Not much choice, there was no way I was going to make Bluffer’s without the engine and the seas let me know I was going to have a go of it trying to enter to harbour without the engine so I simply turned back at around 1545.  With the wind at my back I was sailing wing on wing with the yankee and staysail at around 6 to 7K, yahoo!  Rocking and rolling I got lifted by a couple of big waves and the trailing dinghy got lifted with me throwing it forward the full length of its painter.  It was a little disconcerting seeing the dinghy whiz past then come to a sharp stop at the end of the lead then snap round and fire itself at the boat.  I think it is time for a new painter because that one has earned retirement.  The advantage of a double ender in following heavy seas is that it fends off or rides with the waves and doesn’t dig into a following swell; it has to do with reserved buoyancy.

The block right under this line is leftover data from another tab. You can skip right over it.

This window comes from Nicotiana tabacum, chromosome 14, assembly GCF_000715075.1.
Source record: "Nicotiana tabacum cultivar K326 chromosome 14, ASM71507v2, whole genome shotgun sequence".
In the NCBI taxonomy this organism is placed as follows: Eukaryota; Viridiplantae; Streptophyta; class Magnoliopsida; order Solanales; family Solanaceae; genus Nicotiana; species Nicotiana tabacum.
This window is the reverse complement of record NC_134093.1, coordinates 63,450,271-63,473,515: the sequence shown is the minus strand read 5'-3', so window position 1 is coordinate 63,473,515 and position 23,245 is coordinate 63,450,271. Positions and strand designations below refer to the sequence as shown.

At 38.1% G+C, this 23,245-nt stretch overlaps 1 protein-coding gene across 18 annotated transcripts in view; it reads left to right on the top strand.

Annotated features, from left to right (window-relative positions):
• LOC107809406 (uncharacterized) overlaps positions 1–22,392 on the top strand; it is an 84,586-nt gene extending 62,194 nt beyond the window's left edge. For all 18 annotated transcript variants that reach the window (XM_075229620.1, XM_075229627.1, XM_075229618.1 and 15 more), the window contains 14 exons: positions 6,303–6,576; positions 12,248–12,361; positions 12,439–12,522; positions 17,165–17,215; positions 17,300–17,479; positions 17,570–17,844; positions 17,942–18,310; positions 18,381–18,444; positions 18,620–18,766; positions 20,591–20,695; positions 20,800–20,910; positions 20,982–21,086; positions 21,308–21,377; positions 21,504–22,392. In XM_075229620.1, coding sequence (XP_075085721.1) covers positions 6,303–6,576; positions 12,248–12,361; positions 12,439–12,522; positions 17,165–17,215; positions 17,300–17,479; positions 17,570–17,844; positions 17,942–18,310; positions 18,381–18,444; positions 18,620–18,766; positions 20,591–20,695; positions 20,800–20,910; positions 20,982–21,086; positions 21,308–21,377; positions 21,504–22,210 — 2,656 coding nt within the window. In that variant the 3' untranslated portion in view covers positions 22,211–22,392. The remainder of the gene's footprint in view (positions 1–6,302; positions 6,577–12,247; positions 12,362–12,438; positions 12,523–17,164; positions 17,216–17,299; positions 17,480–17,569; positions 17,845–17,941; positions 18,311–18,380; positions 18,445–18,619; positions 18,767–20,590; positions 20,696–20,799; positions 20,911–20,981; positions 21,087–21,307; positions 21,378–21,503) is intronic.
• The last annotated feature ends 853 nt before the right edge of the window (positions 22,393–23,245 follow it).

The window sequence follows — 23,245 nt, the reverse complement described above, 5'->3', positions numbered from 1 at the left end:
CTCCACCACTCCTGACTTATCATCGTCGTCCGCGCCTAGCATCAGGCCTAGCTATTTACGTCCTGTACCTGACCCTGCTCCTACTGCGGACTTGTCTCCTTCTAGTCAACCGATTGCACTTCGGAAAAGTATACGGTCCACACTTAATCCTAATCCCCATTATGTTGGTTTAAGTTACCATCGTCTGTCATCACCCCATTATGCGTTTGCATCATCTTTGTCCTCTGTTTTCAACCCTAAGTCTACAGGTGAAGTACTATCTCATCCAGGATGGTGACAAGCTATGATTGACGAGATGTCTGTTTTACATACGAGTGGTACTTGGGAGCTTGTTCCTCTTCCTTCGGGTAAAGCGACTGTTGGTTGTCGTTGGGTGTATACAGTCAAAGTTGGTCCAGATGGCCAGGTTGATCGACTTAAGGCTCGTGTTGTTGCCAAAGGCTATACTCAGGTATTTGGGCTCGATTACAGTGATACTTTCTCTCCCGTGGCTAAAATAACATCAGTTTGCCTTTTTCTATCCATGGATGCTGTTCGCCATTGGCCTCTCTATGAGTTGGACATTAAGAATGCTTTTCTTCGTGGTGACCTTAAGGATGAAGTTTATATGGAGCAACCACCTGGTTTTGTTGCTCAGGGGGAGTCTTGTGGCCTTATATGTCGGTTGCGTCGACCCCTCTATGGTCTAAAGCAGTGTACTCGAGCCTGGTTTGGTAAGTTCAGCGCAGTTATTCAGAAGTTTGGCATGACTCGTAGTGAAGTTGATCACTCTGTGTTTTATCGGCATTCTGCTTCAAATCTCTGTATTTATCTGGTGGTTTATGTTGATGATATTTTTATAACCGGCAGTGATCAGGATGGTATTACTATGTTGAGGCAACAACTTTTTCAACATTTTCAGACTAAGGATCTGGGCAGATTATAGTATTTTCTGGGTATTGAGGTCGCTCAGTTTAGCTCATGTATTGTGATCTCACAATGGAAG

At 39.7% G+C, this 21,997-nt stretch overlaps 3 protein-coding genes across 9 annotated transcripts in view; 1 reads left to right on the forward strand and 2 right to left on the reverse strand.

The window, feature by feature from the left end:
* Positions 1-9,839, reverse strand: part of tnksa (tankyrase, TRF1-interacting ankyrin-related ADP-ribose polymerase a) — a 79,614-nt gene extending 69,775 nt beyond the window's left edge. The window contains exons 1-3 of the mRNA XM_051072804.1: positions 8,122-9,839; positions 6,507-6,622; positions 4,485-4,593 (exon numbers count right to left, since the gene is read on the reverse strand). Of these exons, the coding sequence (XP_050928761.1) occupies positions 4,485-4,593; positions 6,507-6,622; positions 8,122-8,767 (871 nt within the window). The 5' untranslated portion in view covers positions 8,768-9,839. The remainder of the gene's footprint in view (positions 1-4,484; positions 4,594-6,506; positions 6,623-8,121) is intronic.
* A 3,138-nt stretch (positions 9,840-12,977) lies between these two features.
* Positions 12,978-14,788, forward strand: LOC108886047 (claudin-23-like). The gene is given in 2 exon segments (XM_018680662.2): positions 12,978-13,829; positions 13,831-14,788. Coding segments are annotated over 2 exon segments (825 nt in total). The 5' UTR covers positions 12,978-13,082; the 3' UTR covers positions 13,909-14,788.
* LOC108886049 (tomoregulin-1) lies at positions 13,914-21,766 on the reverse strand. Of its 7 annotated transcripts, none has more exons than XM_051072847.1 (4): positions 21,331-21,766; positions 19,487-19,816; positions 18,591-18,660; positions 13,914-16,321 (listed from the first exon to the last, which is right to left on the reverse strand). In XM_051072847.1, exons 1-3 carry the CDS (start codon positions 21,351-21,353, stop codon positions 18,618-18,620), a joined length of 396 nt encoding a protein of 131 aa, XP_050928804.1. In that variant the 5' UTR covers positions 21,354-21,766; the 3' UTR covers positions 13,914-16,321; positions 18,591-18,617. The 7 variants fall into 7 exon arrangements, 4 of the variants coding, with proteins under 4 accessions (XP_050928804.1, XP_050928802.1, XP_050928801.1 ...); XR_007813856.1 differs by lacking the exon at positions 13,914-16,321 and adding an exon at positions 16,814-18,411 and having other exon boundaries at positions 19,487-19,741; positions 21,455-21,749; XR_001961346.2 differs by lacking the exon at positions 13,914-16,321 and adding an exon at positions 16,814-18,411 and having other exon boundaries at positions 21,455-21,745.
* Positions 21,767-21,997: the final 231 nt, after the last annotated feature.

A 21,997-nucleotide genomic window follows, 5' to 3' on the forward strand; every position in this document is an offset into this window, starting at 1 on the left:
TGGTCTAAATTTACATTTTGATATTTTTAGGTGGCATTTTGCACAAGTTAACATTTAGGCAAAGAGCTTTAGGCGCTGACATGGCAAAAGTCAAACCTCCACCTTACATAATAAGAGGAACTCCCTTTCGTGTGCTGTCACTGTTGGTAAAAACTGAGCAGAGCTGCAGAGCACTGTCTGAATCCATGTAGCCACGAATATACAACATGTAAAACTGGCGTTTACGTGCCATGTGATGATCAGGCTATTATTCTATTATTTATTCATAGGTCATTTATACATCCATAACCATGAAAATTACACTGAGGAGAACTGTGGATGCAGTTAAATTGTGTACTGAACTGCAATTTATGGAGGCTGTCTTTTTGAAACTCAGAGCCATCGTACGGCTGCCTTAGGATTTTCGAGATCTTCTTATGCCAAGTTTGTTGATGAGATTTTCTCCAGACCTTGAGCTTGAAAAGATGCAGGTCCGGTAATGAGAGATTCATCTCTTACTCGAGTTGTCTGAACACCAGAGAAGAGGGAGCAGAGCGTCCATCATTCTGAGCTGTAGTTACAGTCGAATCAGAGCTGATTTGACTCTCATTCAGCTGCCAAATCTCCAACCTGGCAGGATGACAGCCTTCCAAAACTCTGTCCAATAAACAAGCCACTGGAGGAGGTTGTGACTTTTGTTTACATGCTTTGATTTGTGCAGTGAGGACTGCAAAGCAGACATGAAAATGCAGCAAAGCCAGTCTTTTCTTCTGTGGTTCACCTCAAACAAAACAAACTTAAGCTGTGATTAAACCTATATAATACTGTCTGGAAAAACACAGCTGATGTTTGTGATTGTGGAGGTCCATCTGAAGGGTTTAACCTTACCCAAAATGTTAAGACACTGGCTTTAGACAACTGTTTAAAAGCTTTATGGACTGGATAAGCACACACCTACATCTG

It was not difficult to keep on track for the spit and the GPS track shows a relatively straight line till I made the channel between the point and T2 around 1630.  My plan was to get behind the spit and out of the wave action.  I moved from 8’ to 10’ white capped smashers into calmer waters with only 2’ to 3’ short frequency lumpy rollers.  I was not prepared to anchor between the channel and the spit in 30’ of water so I tried to get past T4 into the outer harbour but the winds were still around 20K against me and my bow would be pointed in the right direction but the GPS would read that I was going 90* to my fluxgate and magnetic compasses.  The leeway was incredible so I headed for the beach off the south side of Wards Island where I though I had a better chance with the mud & sand bottom.